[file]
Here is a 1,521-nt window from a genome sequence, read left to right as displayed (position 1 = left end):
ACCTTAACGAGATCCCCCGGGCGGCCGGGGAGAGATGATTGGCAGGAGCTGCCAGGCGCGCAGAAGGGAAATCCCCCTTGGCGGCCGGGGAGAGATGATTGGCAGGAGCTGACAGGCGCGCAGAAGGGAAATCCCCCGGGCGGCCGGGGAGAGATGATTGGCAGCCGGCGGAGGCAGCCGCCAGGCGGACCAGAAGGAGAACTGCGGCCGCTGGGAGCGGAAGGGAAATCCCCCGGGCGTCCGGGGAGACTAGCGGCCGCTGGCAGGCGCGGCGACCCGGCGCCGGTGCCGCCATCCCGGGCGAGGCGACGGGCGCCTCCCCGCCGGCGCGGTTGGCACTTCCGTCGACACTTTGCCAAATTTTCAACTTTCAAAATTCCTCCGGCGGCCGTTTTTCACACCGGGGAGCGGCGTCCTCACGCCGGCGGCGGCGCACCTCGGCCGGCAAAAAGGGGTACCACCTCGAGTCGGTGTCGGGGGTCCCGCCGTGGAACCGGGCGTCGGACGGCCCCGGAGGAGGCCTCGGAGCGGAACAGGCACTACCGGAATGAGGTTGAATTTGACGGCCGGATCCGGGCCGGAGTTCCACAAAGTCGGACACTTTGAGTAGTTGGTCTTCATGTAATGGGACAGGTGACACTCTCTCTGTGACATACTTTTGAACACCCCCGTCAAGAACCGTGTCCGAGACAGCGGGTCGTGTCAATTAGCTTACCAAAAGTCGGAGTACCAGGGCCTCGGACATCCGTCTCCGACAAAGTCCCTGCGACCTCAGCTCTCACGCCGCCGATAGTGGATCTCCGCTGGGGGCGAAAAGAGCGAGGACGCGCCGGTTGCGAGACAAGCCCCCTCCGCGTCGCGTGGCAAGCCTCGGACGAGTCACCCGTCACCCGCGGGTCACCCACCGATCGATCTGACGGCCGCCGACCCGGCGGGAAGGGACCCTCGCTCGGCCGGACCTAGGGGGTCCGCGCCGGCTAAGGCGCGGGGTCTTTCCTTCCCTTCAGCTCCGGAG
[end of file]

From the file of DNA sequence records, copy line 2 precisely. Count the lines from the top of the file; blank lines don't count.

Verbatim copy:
ACCTTAACGAGATCCCCCGGGCGGCCGGGGAGAGATGATTGGCAGGAGCTGCCAGGCGCGCAGAAGGGAAATCCCCCTTGGCGGCCGGGGAGAGATGATTGGCAGGAGCTGACAGGCGCGCAGAAGGGAAATCCCCCGGGCGGCCGGGGAGAGATGATTGGCAGCCGGCGGAGGCAGCCGCCAGGCGGACCAGAAGGAGAACTGCGGCCGCTGGGAGCGGAAGGGAAATCCCCCGGGCGTCCGGGGAGACTAGCGGCCGCTGGCAGGCGCGGCGACCCGGCGCCGGTGCCGCCATCCCGGGCGAGGCGACGGGCGCCTCCCCGCCGGCGCGGTTGGCACTTCCGTCGACACTTTGCCAAATTTTCAACTTTCAAAATTCCTCCGGCGGCCGTTTTTCACACCGGGGAGCGGCGTCCTCACGCCGGCGGCGGCGCACCTCGGCCGGCAAAAAGGGGTACCACCTCGAGTCGGTGTCGGGGGTCCCGCCGTGGAACCGGGCGTCGGACGGCCCCGGAGGAGGCCTCGGAGCGGAACAGGCACTACCGGAATGAGGTTGAATTTGACGGCCGGATCCGGGCCGGAGTTCCACAAAGTCGGACACTTTGAGTAGTTGGTCTTCATGTAATGGGACAGGTGACACTCTCTCTGTGACATACTTTTGAACACCCCCGTCAAGAACCGTGTCCGAGACAGCGGGTCGTGTCAATTAGCTTACCAAAAGTCGGAGTACCAGGGCCTCGGACATCCGTCTCCGACAAAGTCCCTGCGACCTCAGCTCTCACGCCGCCGATAGTGGATCTCCGCTGGGGGCGAAAAGAGCGAGGACGCGCCGGTTGCGAGACAAGCCCCCTCCGCGTCGCGTGGCAAGCCTCGGACGAGTCACCCGTCACCCGCGGGTCACCCACCGATCGATCTGACGGCCGCCGACCCGGCGGGAAGGGACCCTCGCTCGGCCGGACCTAGGGGGTCCGCGCCGGCTAAGGCGCGGGGTCTTTCCTTCCCTTCAGCTCCGGAG